Digital ‘US Book Show’ Announces Panels for Late May

In News by Porter Anderson

The three-day digital program, the US Book Show—which lies on the calendar where BookExpo did—is announcing panel discussions, with programming to include exhibitions and networking.

Image – iStockphoto: R Classen Layouts

By Porter Anderson, Editor-in-Chief | @Porter_Anderson

Early Bird Tickets Now on Sale
Not long after ReedPop “retired” BookExpo in December, it was announced that a “new American publishing trade fair” would be put into place.

Today (April 14), the US Book Show, that stand-in for what had been the long-running BookExpo, is announcing some early programing elements of what will be a digital event running May 25 to 27.

The programming announced today by the show’s producer, Publishers Weekly, focuses on editors’ opportunities to promote titles to “librarians, booksellers, and publishing professionals,” much as has been done in past years at the now defunct BookExpo in myriad “book buzz” sessions.

There’s to be an exhibition component online in which, organizers say today, will feature “more than 80 publishers and allied vendors.” In addition, there are to be “one-on-one conversations, awards ceremonies, entertainment, and networking” to offer a “prismatic assortment” of “experiences.” It all sounds mildly hallucinogenic but will probably be just fine.

Early bird ticket sales are available now through April 30 at US$89. General admission rates from May 1 will cost $149. Special pricing for librarians, library board members, and booksellers is available, as it is for booksellers, at $35. Ticketing is all-inclusive of the various events being planned.

At a later date, there’s to be word of author appearances, keynote addresses, and streamed live entertainment of some kind.

Here’s what we’re given today in terms of early-announced elements, several “editors’ picks” panels and three other discussion events.

Editors’ Picks Panels

In these panels, editors will tout the books they have coming out this year, and there’s to be live Q&A incorporated into each event. Moderators are primarily drawn from Publishers Weekly, which is the producer of the US Book Show.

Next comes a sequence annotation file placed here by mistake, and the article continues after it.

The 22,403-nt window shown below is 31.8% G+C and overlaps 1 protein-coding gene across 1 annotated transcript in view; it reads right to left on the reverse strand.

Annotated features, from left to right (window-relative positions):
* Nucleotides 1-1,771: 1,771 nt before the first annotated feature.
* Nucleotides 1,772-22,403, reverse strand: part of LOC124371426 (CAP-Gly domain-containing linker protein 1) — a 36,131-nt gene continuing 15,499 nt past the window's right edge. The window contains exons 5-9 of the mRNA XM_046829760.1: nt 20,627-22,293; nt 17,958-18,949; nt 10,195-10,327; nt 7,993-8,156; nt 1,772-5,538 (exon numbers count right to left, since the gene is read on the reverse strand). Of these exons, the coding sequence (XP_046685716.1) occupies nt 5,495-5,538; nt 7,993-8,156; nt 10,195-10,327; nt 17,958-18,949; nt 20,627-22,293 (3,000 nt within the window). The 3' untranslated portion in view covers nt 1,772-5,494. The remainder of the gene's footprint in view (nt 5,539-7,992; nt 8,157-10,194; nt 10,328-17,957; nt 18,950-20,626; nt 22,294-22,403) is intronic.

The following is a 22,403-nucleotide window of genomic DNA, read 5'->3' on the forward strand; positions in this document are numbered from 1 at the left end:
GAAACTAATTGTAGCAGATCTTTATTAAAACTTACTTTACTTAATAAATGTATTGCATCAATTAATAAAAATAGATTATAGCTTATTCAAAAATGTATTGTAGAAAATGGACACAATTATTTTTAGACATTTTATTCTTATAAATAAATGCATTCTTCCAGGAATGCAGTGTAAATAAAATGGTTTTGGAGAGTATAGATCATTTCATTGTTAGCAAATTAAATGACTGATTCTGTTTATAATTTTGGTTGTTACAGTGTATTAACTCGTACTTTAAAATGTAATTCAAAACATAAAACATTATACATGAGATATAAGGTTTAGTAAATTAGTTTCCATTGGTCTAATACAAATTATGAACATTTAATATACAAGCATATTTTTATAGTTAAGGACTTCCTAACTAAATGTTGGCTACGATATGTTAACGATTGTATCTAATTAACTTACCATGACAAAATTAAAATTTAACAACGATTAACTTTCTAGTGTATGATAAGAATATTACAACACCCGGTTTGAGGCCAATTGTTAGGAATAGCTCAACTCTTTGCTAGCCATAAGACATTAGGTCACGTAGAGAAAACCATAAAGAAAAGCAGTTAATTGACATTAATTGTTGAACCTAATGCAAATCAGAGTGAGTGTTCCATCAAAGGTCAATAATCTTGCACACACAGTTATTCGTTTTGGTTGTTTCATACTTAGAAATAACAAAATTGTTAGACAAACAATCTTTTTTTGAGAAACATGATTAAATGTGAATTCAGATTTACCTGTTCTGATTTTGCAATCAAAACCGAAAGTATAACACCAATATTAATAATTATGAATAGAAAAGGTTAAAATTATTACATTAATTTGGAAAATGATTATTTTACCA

Children’s Adult Comics and Graphic Novels

  • The Waiting by Keum Suk Gendry-Kim (Drawn & Quarterly), edited by Tracy Hurren
  • The Eightfold Path by authors Charles Johnson and Steven Barnes and illustrator Bryan Christopher Moss (Abrams
  • ComicArts/Megascope), edited by John Jennings
  • No One Else by R. Kikuo Johnson (Fantagraphics), edited by Eric Reynolds
  • Power Born of Dreams: My Story Is Palestine by Mohammad Sabaaneh (Street Noise Books), edited by Liz Frances
  • The Unfinished Corner by author Dani Colman and illustrator Rachel “Tuna” Petrovicz (Wonderbound), edited by Rebecca “Tay” Taylor
  • Magical Boy by The Kao (Graphix), edited by Michael Petranek
  • Passport by Sophia Glock (Little, Brown Books for Young Readers), edited by Susan Rich
  • Himawari House by Harmony Becker (First Second), edited by Kiara Valdez

Moderated by Meg Lemke

Literary Fiction

  • Beautiful World, Where Are You by Sally Rooney (FSG), edited by Mitzi Angel
  • Sankofa by Chibundu Onuzo (Catapult), edited by Jonathan Lee
  • Our Country Friends by Gary Shteyngart (Random House), edited by David Ebershoff